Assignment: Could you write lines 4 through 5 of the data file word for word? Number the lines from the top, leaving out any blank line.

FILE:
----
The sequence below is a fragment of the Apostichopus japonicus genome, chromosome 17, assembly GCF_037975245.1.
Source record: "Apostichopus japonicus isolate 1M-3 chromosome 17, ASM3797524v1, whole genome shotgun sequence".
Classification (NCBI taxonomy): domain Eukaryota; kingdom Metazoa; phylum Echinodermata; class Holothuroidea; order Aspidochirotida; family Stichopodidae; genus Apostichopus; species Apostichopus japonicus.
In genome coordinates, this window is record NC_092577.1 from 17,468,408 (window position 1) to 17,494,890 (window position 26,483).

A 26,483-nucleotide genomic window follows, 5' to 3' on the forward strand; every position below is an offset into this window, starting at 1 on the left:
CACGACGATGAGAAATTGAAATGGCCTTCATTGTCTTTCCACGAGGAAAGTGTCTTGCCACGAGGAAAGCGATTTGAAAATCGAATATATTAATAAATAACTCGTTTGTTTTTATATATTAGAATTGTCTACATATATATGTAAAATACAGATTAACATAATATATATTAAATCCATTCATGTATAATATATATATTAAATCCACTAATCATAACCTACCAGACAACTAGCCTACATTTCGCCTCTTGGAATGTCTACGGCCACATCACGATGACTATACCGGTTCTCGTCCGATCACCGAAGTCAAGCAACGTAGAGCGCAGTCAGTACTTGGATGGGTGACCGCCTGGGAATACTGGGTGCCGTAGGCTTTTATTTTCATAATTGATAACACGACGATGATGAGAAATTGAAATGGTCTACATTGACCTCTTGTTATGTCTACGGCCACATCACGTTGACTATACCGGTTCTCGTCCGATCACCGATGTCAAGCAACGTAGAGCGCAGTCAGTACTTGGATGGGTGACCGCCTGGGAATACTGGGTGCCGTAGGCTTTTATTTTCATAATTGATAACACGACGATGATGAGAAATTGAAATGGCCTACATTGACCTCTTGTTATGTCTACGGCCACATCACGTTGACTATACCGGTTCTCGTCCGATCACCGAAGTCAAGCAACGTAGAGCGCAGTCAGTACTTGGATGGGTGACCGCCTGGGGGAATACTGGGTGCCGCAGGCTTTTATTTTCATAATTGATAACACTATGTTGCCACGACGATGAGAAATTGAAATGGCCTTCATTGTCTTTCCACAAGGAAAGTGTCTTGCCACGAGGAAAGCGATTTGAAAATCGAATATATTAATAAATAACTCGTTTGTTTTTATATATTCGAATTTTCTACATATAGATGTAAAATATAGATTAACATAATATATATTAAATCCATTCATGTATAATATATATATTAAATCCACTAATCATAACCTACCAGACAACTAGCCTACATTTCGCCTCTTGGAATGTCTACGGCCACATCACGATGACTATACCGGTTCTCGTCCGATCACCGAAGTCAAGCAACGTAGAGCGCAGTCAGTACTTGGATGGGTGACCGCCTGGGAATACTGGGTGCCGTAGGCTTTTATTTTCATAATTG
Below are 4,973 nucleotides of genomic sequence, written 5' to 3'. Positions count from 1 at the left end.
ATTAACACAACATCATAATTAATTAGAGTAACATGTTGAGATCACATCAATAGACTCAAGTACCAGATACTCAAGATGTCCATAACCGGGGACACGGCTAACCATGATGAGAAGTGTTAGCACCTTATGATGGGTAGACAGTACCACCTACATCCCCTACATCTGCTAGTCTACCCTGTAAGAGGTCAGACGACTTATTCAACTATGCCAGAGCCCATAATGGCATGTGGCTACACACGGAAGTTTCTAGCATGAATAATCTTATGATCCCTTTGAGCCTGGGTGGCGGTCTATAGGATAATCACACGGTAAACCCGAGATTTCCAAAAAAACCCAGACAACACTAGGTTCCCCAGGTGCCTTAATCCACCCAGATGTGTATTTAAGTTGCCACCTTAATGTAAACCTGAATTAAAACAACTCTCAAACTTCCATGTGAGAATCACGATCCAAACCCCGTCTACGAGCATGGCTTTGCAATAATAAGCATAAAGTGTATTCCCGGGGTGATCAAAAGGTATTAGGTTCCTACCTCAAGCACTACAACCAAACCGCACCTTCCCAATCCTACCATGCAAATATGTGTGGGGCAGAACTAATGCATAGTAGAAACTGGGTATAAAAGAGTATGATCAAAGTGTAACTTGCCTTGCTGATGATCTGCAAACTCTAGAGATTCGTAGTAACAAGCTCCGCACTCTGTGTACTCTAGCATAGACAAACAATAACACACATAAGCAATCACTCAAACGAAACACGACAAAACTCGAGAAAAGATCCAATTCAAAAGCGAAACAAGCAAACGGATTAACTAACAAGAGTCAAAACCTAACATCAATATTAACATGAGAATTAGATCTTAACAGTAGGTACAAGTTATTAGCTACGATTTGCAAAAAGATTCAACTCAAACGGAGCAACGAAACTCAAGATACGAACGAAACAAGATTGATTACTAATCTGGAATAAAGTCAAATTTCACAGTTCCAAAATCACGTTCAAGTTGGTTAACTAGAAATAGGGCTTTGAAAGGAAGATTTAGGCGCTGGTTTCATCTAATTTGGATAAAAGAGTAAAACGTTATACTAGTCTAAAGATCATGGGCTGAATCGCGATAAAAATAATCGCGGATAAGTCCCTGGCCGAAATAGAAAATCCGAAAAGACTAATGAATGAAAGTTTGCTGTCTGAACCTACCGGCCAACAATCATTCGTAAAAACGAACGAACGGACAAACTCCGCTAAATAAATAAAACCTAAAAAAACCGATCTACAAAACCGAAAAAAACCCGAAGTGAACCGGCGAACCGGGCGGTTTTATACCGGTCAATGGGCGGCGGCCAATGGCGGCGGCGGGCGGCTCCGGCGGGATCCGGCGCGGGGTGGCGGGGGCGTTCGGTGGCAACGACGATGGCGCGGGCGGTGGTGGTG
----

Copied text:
In genome coordinates, this window is record NC_092577.1 from 17,468,408 (window position 1) to 17,494,890 (window position 26,483).

A 26,483-nucleotide genomic window follows, 5' to 3' on the forward strand; every position below is an offset into this window, starting at 1 on the left: